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  1. Thieves allegedly install keyloggers to capture credit cards at Nordstrom

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    A trio of men may have installed keyloggers at a Nordstrom department store in Florida to skim credit card numbers, reports KrebsOnSecurity. According to a police report, the men plugged standard keyloggers into the backs of cash registers and returned to remove them some days later with the alleged intent to use the information to create fake credit cards.

    The keyloggers the thieves used imitate the look and design of PS/2 keyboard connectors, priced ...
  2. Google Play cracks down on scammers and spammers

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    Google Play has updated its content policy to tighten its rules around in-app advertising, in-app payments and misrepresentation.

    Google Play's relatively lax content policy has led to a few problems that can make the consumer experience very annoying: relentless pop-ups, bloated software, fake reviews to make an app seem better than it is and misleading app descriptions.

    Google has sent an email to third-party developers announcing changes ...
    devices , apps , mobile , andriod
  3. Android malware is reaching critical mass warns Trend Micro

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    Google's Android mobile operating system is so beset by cyber criminals creating malicious apps that the malware is on track to hit the million mark before the end of 2013, Trend Micro has warned.

    The news is in the security firm's second quarter Security Roundup Report, which reveals that the number of malicious Android apps surged by 350,000 in the first half of 2013, hitting a total of 718,000 by June this year.

    Trend Micro said that ...
  4. Hacking RFID Tags Is Easier Than You Think

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    You know all those security badges people use to get into buildings? Many of them are hackable, according to Francis Brown, an executive at Bishop Fox.

    LAS VEGAS—Radio-frequency identification tags are widely deployed around the world and commonly used for building security system cards. As it turns out, those RFID security cards might not be all that secure.

    That is the conclusion of Francis Brown, managing partner at security firm Bishop ...
  5. House Fails to Repeal NSA’s Dragnet Phone Surveillance Authority

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    The House today narrowly defeated an amendment to a defense spending package that would have repealed authorization for the National Security Agency’s dragnet collection of phone-call metadata in the United States.

    The amendment to the roughly $600 billion Department of Defense Appropriations Act of 2014 would have ended authority for the once-secret spy program the White House insists is necessary to protect national security.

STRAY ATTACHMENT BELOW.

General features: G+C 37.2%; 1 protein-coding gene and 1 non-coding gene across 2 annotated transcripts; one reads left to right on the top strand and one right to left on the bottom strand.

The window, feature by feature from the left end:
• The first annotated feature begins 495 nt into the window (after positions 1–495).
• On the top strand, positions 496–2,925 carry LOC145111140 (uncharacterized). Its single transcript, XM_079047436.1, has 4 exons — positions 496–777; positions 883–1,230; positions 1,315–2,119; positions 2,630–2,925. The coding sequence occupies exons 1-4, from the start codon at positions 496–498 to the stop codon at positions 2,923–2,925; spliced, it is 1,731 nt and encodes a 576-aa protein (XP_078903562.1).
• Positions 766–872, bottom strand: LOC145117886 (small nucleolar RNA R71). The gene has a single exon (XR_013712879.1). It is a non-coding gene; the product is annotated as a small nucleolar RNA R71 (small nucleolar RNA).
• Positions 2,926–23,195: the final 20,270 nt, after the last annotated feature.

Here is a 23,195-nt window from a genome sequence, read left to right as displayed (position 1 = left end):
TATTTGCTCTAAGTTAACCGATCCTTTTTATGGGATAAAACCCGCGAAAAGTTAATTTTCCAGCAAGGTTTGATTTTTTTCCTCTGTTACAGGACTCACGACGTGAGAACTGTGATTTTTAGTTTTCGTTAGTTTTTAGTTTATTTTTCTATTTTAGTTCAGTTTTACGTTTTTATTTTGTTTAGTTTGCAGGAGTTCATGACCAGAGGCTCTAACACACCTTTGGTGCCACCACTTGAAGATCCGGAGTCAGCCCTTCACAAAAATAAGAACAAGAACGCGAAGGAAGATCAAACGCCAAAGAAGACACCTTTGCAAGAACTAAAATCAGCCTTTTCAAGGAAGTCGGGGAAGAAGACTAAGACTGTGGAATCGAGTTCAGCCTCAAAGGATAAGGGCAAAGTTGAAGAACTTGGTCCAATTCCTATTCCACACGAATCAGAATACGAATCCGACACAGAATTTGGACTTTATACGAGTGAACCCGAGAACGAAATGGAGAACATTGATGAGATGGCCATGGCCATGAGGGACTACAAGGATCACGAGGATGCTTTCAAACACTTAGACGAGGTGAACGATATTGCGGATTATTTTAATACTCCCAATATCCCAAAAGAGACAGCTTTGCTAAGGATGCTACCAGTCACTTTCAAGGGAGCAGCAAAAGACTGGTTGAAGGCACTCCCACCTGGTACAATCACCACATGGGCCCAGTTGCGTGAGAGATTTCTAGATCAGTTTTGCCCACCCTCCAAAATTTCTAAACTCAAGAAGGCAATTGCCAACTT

The amendment ...
  6. Hackers take advantage of Java flaws

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    Most enterprise networks are riddled with vulnerable Java installations, according to a new study whose release coincides with the discovery of another 0-day Java flaw.

    Less than one per cent of organisations are running the latest version of Java, according to a study by security software firm Bit9. The most frequently encountered version of Java running on endpoints is version 6 update 20, found on 9 per cent of systems and subject to 96 high-severity ...
  7. Google patches 'Master Key' Android hole, already on its way to Samsungs

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    The sky was falling last week when it emerged that there was a major security hole that could mean 900 million Android devices could be vulnerable to hack attacks - but Google has now rolled out a patch.

    It was quite a dramatic state of affairs, with security firm Bluebox reckoning that 99 per cent of Android handsets were vulnerable - there was the potential for nefarious devs to modify app update code.

    Full Article

    devices , mobile , andriod
  8. Facebook instigates secure-by-default surfing for users

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    Facebook has started to make HTTPS the default protocol for all its webpages.

    Previously, Facebook users had the option to make HTTPS the default protocol for connecting to the social networking site. Last year, Facebook announced its plans to roll out default HTTPS encryption, following the example of companies such as Twitter.

    Full article available at V3.
    apps , mobile
  9. Physical Drive By Downloads

    Mobile security is still a fairly young practice, but it’s not unexplored. Over the past few years, there has been plenty of research on mobile threats, such as exploits, malicious applications, and more recently, drive-by downloads. However, there is at least one aspect of security that is lacking documentation, and that is the physical security of the device. One of Android’s great selling points, customization, is also one of its weakest ...